Following the critical acclaim that the 2011 prequel to “Apes” franchise, “Rise Of The Planet Of The Apes”, it was inevitable that a sequel would follow… and I’m glad to say that this story builds upon the firm foundations of its predecessor.
Set ten years after the events of “Rise”, this film sees the human race on the brink of self destruction in the aftermath of the Simian Flu. With the remaining population of San Francisco requiring an alternative source of energy due to nuclear and fossil fuel stocks diminishing, their aim to use a hydroelectric power station brings them into conflict with Caesar (the hero from the first film) and his colony of genetically evolved apes.
I’m going to go unashamedly into geek mode and say that I loved the “Apes” franchise of films as a kid. I remember watching the original “Planet Of The Apes” film and being fascinated about how the film was made plus THAT ending will still remain one of the most powerful climaxes that I’ve seen on film.
Gone are the prosthetics and shock value to be replaced with, as in the case of “Rise”, a new film in the “Apes” canon uses sci-fi as a window on to the contemporary world. During the course of the film, you get a commentary on the issue of the world’s resources running out alongside the validity of going into armed conflict and how this can be perverted based on the say-so of who’s in charge of a government or regime at the time and why it’s important to trust the person, rather than the perception of their background. In midst of this, you also get a clever little revenge tragedy that would be worthy of a plot by Shakespeare.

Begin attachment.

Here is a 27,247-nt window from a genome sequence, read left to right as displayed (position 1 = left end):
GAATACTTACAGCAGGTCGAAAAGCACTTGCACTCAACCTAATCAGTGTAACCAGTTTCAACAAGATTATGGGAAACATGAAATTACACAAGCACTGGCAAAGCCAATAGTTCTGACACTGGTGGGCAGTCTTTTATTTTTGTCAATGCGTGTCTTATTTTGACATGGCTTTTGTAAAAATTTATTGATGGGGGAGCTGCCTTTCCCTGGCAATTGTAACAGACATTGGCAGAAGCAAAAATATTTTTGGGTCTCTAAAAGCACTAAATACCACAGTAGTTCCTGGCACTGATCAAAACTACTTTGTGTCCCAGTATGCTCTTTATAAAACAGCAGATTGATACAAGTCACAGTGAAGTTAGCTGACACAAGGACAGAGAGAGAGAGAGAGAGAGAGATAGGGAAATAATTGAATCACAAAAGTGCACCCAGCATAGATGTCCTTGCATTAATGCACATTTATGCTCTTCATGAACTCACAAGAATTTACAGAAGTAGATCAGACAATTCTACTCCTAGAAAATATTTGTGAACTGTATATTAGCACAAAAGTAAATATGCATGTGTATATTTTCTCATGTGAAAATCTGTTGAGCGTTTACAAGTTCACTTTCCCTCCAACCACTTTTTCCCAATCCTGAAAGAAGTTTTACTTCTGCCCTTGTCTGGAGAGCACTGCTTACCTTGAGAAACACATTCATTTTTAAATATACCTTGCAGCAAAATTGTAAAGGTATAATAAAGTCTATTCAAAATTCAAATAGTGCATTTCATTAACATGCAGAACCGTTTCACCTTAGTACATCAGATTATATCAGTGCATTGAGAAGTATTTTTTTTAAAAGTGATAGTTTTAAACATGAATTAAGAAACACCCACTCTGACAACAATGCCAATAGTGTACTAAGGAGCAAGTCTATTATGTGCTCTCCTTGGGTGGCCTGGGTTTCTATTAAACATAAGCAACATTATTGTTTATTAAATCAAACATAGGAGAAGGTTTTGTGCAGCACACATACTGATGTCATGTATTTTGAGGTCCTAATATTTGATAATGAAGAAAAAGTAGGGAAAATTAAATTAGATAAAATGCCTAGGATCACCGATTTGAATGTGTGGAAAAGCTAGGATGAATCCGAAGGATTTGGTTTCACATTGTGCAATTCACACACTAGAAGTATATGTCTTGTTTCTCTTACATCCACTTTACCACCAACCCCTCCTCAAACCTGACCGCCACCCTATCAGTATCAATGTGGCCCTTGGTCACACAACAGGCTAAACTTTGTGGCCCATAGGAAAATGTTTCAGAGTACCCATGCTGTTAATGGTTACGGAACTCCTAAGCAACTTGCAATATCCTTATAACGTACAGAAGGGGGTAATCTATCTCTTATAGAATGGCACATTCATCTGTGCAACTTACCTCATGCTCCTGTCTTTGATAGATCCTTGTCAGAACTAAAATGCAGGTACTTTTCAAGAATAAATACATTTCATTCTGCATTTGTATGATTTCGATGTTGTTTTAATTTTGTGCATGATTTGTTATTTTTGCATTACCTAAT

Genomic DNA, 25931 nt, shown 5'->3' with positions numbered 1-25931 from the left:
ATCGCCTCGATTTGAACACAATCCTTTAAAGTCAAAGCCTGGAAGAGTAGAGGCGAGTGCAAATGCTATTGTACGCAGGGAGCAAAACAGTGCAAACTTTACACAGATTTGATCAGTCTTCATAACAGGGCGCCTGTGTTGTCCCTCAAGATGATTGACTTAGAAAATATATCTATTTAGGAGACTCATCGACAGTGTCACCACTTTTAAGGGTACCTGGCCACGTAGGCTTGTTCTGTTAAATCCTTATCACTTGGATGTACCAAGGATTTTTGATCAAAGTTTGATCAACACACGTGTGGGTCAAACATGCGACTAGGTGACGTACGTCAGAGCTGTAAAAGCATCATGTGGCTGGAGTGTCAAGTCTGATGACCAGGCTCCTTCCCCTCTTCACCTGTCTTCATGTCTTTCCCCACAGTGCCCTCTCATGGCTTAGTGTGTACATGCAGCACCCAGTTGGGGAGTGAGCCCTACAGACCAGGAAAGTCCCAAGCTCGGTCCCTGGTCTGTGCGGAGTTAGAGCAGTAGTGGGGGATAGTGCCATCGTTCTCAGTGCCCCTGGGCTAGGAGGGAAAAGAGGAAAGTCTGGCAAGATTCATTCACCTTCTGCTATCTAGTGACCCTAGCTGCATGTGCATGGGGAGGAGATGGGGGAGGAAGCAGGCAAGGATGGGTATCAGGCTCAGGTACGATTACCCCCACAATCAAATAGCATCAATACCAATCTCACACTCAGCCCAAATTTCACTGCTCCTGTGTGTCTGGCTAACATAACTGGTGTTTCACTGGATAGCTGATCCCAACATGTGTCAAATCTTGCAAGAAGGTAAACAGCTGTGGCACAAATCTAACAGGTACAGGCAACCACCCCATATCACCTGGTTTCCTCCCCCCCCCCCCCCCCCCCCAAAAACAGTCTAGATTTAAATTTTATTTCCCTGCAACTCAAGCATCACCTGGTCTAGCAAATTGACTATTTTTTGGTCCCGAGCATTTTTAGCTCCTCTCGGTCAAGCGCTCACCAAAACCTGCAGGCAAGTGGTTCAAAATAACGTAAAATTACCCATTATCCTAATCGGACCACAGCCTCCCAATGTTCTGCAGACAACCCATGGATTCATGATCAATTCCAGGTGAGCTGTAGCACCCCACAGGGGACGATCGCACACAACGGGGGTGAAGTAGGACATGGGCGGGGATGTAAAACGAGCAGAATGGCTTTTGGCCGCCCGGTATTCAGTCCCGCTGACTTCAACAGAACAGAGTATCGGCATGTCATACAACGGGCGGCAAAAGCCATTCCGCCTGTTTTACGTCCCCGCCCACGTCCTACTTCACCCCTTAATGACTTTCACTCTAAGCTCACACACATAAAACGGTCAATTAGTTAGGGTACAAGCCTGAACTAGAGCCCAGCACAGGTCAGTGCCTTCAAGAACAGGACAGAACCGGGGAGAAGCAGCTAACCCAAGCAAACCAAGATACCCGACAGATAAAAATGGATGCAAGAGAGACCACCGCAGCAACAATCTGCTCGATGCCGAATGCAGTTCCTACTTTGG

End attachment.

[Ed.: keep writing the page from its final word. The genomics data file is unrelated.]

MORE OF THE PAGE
The script written by Rick Jaffa, Amanda Silver and Mark Bomback is equally as clever in beginning to tie together the strands from this new franchise and the classic series of films albeit with some slight differences. You still see the apes not only having set a colony but a distinct society. However, where the orang-utans, such as Doctor Zaius, were the leaders of the original films they are now the intellectuals led by Maurice (a clever reference to Maurice Evans who portrayed Zaius) whilst the chimpanzees are not only the general populace, but the elite represented by Caesar and his family and his second in command, Koba. The gorillas are still the “muscle”, but even this is changed slightly, as they show that they are not solely the militaristic blockheads that are portrayed as in the classic films.